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Mushroom Cultivation Underground

Bradford on Avon, Wiltshire

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Mushrooms growing in Poulton Quarry

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The tunnels that had been cut out of the hillsides in Bradford and Westwood by underground stone quarrying provided ideal conditions for growing mushrooms on a commercial scale. Insulated from the weather, they give stable levels of temperature and humidity all year round and, unlike most plants, fungi do not need light for their growth.

The techniques were imported from France, where they had been pioneered in old underground stone quarries in Paris; mushrooms there are still known as champignons de Paris. A Mr Robinson was growing mushrooms in Bradford quarries in the 1870s and Albert Wallington was cultivating them on a commerciall scale in the 1880s. The company of Agaric Ltd started up in Surrey in 1914 and came to Bradford from quarries at Corshamin 1921 with help from French workers. From 1928 the company used part of the quarries at Westwood, but had given up by the start of World War 2 because of roof falls and disease.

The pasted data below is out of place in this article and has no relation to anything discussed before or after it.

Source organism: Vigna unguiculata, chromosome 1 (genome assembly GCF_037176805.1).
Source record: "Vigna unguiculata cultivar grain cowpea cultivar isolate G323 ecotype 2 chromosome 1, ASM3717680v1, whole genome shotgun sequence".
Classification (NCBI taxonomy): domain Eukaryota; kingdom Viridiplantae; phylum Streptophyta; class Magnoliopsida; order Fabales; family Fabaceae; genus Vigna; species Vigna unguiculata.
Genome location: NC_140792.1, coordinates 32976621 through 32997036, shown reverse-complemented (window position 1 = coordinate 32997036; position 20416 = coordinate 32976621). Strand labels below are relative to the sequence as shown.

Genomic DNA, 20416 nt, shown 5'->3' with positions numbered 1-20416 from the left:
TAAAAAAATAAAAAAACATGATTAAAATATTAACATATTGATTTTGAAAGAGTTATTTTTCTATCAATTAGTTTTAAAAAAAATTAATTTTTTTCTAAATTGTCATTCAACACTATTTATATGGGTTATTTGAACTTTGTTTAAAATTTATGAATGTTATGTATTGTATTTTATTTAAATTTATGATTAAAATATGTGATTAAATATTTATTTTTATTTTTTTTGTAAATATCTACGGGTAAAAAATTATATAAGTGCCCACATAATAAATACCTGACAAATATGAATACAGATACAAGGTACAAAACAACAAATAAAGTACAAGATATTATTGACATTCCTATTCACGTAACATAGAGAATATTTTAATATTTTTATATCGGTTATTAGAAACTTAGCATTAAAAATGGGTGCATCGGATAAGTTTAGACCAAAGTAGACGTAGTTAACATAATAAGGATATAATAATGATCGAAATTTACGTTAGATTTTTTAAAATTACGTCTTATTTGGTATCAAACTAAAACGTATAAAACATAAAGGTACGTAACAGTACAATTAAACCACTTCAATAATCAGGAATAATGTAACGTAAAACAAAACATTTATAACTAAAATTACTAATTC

As Blue Prince and as W. Darlington Mushrooms, a subsidiary of the H.J. Heinz company, cultivation continued until production was moved away from Bradford in the 1990s.

Underground farming continued on a reduced scale afterwards, but all has gone now and the only mushrooms on sale here are from Ireland.